Why the Tiger Woods Brand Is Far From Finished

Facts must be faced, the geniuses are all saying, the Tiger Woods’ brand is gone for good, vanished into the sand trap of eternity.

Wrong! Those who believe that really don’t understand the dynamics of personal branding -- they miss that the solution for a great brand’s problems will always be found in tapping the strengths of the brand itself.

The Tiger Woods’ brand -- the legendary achiever, the man with uncanny concentration, will and, yes, even character— could make an historic comeback a lot sooner than anyone thinks.
You hear a lot about Tiger’s brand from the money side, but, fact is, a brand -- especially a personal brand of Tiger’s magnitude -- is comprised of so much more than the money. We forget that the narrative of legendary sports figures cannot be valued in dollars -- it’s the story that brings the money in the first place.

For a long time, we believed the same sort of thing about Tiger, too: that his athletic achievements and his person were one. We imagined that the almost superhuman will and calmness, self-control and discipline seen on the golf course reflected what he was like off the golf course too.
All that might seem to be in pieces for Tiger now, but here's is why I believe he will be delivering one of the greatest sports "brandovers" and stories in history:

1. His Starting Point. Tiger hasn’t melted down. Even though we have seen a side of Tiger which is deeply disappointing, he has actively repudiated that behavior and done nothing more to re-enforce the negative image (everything that is “bad” happened in the past, even it is the recent past). His latest statement, admitting to "infidelities" and declaring that he will take an indefinite amount of time off from golf, is a statement of values. Period. End of story! It is a statement that is consistent with the focused champion -- this is someone who has seen a serious problem and is now going to make it right. Tiger is showing that he is willing to sacrifice endorsements and the game that defines him so that he can heal his family and himself -- this is something millions will respect and support. What they won’t support is someone who falls apart and stays that way or makes it worse. As bad as things are, Tiger still has a firm foundation to build a brand recovery on. He’s got his family, his determination to face the problem, to rebuild -- this is very important to all his fans and Target Market.

2.Redemption. People love stories of redemption. If Tiger does what he says he is going to do and works hard to heal his family and himself, he will re-enforce those aspects of his brand that made him a star. If, a year or so from now, Tiger tells his side of his story in such a way that he admits he was self-centered, his Target Market and the public will accept that he is a changed man who has applied himself to becoming a better man. -- This will actually make his brand stronger than it was before the scandal. However, to do this, he will need to tell people that while privacy is important, his privacy in the past was selfish and that he is now coming forward to tell his story for his fans, for his family and for his personal growth as a human being. Then people will say the prodigal son has returned -- the man we always believed in was really there.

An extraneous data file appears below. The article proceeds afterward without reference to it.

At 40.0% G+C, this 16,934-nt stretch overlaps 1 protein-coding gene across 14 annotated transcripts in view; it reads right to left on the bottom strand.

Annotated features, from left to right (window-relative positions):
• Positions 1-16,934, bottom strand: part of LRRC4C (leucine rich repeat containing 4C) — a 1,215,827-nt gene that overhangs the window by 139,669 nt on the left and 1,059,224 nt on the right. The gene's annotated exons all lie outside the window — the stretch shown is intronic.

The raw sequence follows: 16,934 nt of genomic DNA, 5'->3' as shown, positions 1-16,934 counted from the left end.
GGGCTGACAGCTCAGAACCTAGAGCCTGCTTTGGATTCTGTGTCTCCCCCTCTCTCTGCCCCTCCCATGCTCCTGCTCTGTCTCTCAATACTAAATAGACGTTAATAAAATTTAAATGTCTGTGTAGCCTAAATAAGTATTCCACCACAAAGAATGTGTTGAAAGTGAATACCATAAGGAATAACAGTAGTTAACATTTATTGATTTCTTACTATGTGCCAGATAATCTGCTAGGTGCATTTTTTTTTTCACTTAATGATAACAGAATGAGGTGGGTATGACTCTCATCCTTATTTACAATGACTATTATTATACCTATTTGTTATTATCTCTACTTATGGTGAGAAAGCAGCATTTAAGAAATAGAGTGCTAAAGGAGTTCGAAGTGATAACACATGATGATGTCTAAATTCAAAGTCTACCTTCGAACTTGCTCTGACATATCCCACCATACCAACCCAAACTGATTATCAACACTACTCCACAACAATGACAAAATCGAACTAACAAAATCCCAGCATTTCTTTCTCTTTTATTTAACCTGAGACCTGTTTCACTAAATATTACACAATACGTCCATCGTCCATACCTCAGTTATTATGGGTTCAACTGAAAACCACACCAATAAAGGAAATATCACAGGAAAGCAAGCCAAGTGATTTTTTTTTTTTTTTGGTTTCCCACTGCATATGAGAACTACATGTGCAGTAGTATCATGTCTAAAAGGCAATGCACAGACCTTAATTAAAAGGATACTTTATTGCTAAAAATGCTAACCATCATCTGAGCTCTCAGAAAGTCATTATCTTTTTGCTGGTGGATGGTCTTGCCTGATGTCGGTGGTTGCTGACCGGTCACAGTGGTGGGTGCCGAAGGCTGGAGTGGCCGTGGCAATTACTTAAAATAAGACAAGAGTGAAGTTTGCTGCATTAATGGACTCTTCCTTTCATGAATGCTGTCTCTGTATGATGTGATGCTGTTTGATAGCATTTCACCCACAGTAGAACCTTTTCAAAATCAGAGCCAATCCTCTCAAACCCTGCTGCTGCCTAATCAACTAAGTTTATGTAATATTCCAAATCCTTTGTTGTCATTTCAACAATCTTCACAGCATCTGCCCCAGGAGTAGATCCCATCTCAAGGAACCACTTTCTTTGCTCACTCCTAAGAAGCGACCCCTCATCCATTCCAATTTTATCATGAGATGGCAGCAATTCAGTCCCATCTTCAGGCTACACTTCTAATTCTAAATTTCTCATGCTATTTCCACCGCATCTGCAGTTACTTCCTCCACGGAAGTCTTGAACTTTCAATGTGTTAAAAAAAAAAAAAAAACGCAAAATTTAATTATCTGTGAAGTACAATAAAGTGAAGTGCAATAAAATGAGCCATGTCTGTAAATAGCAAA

3. Performance. As an athlete, Tiger is a performance brand. He arguably has two more decades of great golf left in him. If that’s true, then he hasn’t played even half of his professional career. As a performance brand, this means he will have the benefit of continuing to perform at the highest level on the golf course for some time. This is like having the wind at your back as a brand, because the media can’t help but pay attention to you if you’re on top of the leader board. Think O.J. Simpson. He was a great performance brand who, when he fell into disrepute, had nothing but past performance to rely on. How different would it have been, if his best football years were ahead of him after acquittal? Like it or not, because of the spotlight and adulation of great performance, he would have gradually built back his personal brand. Tiger is, of course, no O.J. Simpson. His failings are ones that millions can identify with. If Tiger combines a story of personal redemption with an outstanding performance on the golf course, wow, that will be something to watch.

Bottom line, the Tiger Woods brand has a powerful bond with millions of people and millions are rooting for a recovery. Don’t keep score of which sponsor leaves or which sponsor sticks it out (although my guess is that the smart ones will stick it out). Keep watch, instead, on the story of the Tiger Woods brand, because if that story triumphs, the sponsors and the money will follow -- and, more importantly, a new bond will be built, the kind of bond that only the greatest athletes have had with their fans.

And, remember, the business of sports and the business of life are always easier if you keep marketing in mind.

John Tantillo is a marketing and branding expert and president of the Marketing Department of America. He is a frequent contributor to the Fox Forum.